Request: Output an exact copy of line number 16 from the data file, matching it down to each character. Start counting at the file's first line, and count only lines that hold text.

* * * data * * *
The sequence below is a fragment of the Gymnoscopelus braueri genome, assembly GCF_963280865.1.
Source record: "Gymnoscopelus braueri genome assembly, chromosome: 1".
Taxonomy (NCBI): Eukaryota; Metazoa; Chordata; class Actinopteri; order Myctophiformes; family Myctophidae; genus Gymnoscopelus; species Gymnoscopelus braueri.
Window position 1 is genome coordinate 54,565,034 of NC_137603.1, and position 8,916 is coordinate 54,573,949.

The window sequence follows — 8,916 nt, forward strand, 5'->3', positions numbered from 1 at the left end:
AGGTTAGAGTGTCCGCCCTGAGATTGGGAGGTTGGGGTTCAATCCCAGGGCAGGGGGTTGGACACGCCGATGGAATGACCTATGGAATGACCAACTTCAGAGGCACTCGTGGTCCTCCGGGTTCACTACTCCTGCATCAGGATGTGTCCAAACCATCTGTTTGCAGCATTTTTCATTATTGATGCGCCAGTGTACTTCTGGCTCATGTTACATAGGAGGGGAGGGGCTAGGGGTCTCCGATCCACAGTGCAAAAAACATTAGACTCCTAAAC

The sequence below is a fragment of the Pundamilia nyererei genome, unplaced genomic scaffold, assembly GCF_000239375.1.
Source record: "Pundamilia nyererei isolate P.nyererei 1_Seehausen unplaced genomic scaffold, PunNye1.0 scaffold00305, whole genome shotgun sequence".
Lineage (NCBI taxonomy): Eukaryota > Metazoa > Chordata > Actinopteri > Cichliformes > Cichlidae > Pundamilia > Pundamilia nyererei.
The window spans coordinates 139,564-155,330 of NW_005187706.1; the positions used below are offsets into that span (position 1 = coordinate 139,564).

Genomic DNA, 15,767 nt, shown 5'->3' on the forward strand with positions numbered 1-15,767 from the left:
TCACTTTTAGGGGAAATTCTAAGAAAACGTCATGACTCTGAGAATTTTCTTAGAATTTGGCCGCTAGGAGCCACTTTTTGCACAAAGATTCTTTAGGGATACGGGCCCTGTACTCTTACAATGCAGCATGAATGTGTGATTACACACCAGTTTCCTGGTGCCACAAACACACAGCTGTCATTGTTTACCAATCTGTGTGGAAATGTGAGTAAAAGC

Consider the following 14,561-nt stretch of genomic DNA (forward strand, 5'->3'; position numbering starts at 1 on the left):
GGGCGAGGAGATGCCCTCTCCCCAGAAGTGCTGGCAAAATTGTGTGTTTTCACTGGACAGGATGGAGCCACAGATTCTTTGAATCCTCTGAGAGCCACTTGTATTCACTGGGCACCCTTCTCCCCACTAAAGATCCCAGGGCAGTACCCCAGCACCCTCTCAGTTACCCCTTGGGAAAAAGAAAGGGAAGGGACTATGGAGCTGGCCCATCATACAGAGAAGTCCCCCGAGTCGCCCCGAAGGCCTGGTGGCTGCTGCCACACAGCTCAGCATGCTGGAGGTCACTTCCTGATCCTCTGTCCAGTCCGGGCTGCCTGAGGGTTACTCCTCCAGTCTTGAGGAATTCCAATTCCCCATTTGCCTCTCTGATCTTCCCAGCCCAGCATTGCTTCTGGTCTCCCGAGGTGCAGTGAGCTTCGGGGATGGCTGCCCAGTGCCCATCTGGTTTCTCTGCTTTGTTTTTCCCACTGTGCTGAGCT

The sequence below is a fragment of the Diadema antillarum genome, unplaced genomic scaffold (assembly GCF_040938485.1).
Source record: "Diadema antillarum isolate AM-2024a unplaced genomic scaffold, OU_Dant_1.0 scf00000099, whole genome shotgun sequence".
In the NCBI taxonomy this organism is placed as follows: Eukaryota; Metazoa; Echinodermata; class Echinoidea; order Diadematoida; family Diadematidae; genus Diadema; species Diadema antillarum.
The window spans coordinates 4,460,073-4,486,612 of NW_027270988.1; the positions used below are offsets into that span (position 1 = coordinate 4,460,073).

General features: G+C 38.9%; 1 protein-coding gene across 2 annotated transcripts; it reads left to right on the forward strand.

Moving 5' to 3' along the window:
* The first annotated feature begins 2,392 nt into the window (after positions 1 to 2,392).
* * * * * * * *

Source record: "Diadema antillarum isolate AM-2024a unplaced genomic scaffold, OU_Dant_1.0 scf00000099, whole genome shotgun sequence".